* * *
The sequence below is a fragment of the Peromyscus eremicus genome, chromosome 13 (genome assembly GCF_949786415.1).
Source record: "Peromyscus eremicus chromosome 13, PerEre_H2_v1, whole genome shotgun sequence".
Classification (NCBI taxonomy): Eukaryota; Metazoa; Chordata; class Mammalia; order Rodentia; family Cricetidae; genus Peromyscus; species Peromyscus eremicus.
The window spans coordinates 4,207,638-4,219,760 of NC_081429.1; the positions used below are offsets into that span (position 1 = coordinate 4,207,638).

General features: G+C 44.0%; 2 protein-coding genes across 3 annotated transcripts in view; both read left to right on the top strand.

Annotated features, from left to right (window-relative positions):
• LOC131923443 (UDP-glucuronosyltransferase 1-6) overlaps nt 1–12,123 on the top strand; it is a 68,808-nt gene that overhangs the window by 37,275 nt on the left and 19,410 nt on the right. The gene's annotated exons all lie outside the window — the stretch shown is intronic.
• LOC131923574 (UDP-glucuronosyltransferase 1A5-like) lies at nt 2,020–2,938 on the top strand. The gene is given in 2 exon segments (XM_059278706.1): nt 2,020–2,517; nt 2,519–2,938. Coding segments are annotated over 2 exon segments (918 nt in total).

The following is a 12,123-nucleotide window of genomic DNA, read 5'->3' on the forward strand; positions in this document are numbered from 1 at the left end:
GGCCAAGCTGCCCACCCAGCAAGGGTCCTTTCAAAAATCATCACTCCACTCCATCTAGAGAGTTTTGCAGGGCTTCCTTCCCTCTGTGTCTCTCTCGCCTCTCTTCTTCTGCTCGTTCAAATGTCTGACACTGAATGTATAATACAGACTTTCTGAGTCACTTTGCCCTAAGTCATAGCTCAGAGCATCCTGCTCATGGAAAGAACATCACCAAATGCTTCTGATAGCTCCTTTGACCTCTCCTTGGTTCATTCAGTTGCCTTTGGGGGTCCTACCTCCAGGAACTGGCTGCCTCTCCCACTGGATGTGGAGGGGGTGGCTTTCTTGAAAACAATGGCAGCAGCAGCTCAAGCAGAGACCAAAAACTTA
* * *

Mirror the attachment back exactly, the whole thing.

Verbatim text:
The sequence below is a fragment of the Peromyscus eremicus genome, chromosome 13 (genome assembly GCF_949786415.1).
Source record: "Peromyscus eremicus chromosome 13, PerEre_H2_v1, whole genome shotgun sequence".
Classification (NCBI taxonomy): Eukaryota; Metazoa; Chordata; class Mammalia; order Rodentia; family Cricetidae; genus Peromyscus; species Peromyscus eremicus.
The window spans coordinates 4,207,638-4,219,760 of NC_081429.1; the positions used below are offsets into that span (position 1 = coordinate 4,207,638).

General features: G+C 44.0%; 2 protein-coding genes across 3 annotated transcripts in view; both read left to right on the top strand.

Annotated features, from left to right (window-relative positions):
• LOC131923443 (UDP-glucuronosyltransferase 1-6) overlaps nt 1–12,123 on the top strand; it is a 68,808-nt gene that overhangs the window by 37,275 nt on the left and 19,410 nt on the right. The gene's annotated exons all lie outside the window — the stretch shown is intronic.
• LOC131923574 (UDP-glucuronosyltransferase 1A5-like) lies at nt 2,020–2,938 on the top strand. The gene is given in 2 exon segments (XM_059278706.1): nt 2,020–2,517; nt 2,519–2,938. Coding segments are annotated over 2 exon segments (918 nt in total).

The following is a 12,123-nucleotide window of genomic DNA, read 5'->3' on the forward strand; positions in this document are numbered from 1 at the left end:
GGCCAAGCTGCCCACCCAGCAAGGGTCCTTTCAAAAATCATCACTCCACTCCATCTAGAGAGTTTTGCAGGGCTTCCTTCCCTCTGTGTCTCTCTCGCCTCTCTTCTTCTGCTCGTTCAAATGTCTGACACTGAATGTATAATACAGACTTTCTGAGTCACTTTGCCCTAAGTCATAGCTCAGAGCATCCTGCTCATGGAAAGAACATCACCAAATGCTTCTGATAGCTCCTTTGACCTCTCCTTGGTTCATTCAGTTGCCTTTGGGGGTCCTACCTCCAGGAACTGGCTGCCTCTCCCACTGGATGTGGAGGGGGTGGCTTTCTTGAAAACAATGGCAGCAGCAGCTCAAGCAGAGACCAAAAACTTA